Researchers have, for the first time ever, demonstrated electrical control of valley transport in 3-D dual-gate diamond field-eﬀect transistors.
Not many people are aware of it, but the diamond is actually a wide-bandgap semiconductor with many extremely good properties, such as high thermal conductivity, high breakdown field, high carrier mobilities, and chemical inertness. These properties, together with the possibility to synthesize high-purity, single-crystalline diamond make it a very interesting material and a candidate for use in power electronics. The low impurity concentration achieved when fabricating diamond, together with its rigid lattice, causes it to exhibit a uniquely low scattering rate, especially at low temperatures. For this reason, electrons tend to remain in a defined valley and it is then possible to observe valley-polarized electron ensembles, which we have previously proven to exist.
What is valleytronics?
Valleytronics is a concept for transporting information using the electron’s polarization state instead of its charge, as used in modern electronics. It has lately attracted considerable attention from the physics community and provides a new paradigm for storing and processing information in quantum-computing applications. Fast, scalable, and direct electrical control of valley states without the use of strong external magnetic ﬁelds is crucial for achieving practical devices.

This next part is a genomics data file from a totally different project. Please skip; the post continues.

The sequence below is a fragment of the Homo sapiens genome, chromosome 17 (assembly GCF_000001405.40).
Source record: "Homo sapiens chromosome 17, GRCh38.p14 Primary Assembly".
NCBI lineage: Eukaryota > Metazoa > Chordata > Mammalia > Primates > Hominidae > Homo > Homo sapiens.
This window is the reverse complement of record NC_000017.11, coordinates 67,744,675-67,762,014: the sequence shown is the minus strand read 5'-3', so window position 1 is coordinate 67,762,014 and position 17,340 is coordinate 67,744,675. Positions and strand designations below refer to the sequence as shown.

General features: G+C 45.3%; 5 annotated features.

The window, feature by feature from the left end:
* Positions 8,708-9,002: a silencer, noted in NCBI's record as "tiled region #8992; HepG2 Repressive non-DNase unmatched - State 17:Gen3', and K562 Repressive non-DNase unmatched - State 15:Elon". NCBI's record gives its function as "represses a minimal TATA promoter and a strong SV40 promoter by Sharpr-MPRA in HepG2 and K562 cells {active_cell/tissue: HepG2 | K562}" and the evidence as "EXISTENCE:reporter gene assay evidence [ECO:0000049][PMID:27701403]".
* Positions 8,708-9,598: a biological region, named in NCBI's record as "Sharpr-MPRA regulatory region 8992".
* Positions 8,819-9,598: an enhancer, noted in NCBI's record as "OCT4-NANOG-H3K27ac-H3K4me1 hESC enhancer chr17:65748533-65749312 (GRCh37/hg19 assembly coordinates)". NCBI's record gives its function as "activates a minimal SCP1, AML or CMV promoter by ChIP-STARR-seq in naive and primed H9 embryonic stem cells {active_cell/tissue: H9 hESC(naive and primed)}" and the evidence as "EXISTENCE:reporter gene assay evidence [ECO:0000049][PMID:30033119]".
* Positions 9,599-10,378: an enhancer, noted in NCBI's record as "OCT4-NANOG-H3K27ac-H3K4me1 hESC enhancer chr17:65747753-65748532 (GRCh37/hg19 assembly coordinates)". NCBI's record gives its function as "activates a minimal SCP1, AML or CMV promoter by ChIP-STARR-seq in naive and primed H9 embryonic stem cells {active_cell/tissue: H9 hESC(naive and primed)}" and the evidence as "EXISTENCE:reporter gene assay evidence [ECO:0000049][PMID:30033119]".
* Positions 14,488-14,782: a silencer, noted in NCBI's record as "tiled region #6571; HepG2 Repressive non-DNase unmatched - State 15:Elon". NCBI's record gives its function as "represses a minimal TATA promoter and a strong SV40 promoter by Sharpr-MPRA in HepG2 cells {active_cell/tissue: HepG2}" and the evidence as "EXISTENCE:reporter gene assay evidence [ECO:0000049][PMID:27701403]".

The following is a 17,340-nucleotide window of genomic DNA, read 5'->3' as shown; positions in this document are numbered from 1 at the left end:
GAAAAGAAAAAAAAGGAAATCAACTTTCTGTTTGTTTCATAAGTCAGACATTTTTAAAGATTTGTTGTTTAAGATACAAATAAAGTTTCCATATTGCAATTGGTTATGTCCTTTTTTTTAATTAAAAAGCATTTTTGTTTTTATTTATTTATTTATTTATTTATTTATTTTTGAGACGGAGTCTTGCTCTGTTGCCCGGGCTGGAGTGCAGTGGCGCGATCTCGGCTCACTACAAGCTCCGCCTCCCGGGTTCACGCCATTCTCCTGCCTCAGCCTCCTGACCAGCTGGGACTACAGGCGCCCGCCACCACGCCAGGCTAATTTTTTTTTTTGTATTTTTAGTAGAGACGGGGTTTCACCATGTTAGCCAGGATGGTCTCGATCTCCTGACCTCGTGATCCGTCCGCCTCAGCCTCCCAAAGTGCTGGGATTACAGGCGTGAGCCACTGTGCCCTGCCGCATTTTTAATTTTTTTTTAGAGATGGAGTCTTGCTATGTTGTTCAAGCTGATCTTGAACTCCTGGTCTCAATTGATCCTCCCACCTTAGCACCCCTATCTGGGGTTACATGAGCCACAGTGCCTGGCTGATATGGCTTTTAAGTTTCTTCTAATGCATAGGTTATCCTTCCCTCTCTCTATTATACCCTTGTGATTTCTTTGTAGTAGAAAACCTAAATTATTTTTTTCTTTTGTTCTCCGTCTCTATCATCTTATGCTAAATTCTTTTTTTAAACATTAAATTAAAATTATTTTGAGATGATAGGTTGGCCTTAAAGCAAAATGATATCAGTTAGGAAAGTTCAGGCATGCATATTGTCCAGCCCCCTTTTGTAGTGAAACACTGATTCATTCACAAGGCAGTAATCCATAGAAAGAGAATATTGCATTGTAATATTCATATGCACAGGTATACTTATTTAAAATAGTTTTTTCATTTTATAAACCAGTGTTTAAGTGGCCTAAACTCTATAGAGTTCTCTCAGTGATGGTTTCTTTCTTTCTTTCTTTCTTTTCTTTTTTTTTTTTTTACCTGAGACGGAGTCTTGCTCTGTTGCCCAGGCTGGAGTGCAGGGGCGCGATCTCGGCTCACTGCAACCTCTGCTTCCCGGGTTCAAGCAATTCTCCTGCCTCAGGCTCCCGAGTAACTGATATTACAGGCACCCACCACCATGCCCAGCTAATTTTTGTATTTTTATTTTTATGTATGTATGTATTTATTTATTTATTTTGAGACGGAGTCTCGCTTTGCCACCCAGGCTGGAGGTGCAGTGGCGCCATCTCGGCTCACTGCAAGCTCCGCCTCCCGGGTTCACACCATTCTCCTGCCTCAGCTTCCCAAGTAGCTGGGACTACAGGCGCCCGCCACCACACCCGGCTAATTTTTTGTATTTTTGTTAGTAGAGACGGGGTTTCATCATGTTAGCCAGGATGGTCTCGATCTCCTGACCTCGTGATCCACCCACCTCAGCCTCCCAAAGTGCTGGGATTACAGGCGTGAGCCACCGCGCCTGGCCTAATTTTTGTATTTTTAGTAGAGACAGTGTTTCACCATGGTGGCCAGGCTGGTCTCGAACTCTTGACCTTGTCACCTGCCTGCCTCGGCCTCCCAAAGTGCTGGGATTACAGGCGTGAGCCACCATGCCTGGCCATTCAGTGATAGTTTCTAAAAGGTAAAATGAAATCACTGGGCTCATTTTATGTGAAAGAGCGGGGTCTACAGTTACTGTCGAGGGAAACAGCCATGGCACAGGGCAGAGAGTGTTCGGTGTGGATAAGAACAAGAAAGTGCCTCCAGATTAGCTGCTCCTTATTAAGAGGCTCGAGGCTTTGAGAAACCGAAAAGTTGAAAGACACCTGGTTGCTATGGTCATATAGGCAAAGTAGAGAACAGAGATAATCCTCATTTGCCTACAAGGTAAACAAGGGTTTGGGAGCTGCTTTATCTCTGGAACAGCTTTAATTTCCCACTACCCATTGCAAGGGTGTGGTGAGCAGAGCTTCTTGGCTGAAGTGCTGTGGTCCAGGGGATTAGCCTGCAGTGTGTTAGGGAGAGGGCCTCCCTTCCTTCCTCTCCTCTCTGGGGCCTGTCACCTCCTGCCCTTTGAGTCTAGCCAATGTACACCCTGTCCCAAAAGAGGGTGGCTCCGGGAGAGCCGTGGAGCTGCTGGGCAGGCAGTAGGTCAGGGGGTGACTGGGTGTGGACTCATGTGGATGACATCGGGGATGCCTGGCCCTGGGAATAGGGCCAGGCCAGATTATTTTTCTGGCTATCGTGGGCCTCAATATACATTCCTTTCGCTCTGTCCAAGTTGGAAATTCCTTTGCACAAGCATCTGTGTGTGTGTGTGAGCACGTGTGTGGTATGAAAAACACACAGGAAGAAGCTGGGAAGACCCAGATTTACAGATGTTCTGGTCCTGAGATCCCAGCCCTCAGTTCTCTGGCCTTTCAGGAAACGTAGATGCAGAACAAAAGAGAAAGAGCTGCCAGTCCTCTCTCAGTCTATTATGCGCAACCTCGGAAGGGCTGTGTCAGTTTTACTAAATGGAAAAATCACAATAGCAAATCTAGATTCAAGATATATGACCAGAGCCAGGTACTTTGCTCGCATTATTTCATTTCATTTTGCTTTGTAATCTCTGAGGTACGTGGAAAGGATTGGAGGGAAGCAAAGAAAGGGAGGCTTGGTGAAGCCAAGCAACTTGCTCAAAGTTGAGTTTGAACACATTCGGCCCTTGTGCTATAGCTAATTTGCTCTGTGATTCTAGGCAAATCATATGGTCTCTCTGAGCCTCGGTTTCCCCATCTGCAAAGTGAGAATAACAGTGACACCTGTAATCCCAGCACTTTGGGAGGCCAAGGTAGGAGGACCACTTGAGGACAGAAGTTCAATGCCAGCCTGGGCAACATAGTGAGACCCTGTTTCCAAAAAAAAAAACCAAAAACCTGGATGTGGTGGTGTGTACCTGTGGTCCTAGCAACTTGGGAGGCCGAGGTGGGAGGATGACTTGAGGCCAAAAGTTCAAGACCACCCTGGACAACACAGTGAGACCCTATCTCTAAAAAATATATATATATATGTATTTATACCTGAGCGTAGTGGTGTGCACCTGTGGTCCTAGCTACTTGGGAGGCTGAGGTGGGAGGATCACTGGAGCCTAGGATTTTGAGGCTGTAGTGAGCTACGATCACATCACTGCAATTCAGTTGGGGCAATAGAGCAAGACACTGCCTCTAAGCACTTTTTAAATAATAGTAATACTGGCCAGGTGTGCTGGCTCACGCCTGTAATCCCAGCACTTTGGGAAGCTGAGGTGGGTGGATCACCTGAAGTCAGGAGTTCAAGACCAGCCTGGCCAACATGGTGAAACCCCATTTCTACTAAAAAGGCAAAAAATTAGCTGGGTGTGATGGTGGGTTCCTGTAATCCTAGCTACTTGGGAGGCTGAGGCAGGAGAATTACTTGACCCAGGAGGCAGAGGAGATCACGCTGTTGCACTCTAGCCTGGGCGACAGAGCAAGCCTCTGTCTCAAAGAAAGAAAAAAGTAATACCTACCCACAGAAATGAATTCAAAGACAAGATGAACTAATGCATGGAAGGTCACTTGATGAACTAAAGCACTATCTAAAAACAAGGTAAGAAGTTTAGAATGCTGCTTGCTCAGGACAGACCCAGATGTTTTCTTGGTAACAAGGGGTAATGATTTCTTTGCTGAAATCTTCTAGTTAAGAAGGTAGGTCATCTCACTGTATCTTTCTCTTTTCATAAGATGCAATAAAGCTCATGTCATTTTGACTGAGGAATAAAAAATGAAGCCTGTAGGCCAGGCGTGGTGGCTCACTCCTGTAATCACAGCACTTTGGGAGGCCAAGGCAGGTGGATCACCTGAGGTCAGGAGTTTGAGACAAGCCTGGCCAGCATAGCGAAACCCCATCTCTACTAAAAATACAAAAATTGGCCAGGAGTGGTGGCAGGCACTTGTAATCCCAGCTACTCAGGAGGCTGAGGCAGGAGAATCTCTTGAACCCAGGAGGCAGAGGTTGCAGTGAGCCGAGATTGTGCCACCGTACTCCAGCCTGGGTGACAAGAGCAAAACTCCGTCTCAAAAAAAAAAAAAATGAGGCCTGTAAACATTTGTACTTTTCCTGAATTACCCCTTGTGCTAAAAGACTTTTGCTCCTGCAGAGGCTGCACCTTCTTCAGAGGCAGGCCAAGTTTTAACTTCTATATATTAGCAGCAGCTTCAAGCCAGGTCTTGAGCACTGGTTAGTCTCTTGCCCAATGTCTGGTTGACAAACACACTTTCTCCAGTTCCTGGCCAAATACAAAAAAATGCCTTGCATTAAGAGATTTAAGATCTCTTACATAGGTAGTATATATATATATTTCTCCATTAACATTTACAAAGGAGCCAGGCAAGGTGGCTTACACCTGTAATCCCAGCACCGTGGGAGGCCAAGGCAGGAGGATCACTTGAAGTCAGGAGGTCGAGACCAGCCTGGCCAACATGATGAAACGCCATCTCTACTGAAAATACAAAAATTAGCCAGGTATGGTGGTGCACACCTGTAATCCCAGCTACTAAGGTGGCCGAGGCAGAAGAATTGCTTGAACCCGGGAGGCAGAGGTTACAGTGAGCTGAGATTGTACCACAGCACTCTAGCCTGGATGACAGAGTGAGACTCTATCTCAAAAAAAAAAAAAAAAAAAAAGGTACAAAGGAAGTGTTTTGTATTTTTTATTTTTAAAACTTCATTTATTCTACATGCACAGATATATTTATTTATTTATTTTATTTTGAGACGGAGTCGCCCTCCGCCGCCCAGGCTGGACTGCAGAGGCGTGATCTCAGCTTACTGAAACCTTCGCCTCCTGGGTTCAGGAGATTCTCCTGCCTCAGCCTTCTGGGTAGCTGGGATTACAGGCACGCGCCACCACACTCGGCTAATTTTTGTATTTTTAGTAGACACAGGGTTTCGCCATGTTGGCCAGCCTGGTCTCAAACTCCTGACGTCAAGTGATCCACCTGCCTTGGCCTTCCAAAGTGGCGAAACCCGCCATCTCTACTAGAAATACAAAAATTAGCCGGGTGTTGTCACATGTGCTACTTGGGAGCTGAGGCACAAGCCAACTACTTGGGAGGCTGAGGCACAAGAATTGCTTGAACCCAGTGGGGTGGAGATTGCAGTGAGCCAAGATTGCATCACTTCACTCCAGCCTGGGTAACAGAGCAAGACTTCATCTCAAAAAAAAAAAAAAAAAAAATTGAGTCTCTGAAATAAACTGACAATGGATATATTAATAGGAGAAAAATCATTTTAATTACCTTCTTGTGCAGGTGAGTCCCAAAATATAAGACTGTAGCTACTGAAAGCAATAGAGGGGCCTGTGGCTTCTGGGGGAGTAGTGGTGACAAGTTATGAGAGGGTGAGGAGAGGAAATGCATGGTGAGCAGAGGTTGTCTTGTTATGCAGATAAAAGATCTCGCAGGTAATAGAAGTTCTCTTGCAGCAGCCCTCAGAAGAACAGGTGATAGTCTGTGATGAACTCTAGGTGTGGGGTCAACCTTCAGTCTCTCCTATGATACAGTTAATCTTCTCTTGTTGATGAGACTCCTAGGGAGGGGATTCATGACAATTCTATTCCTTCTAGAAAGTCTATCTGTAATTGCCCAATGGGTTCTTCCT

Researchers are successful in fabricating valley transistors on single-crystalline diamond plates with ultra-low nitrogen impurity concentrations. In order to gain a high degree of freedom of the control of the valley currents, they use a dual-gate conﬁguration. The control of the location and time of the valley-polarized currents was achieved by adding multiple drain electrodes. By changing a gate bias voltage, it was possible to locally manipulate the charge states of nitrogen-vacancy centers and allowed guiding valley-polarized currents. This means that at a precise time, which gives control over which type of electron goes to each contact. Outside the ﬁeld of topological transport in low-dimensional materials, electrical control of valley transport has previously never been accomplished experimentally.
These valleytronic devices enable electrostatic manipulation of valley currents and can be used to deliver electrons with a high degree of valley polarization for, e.g., electrical pumping of color centers in diamond for single-photon sources.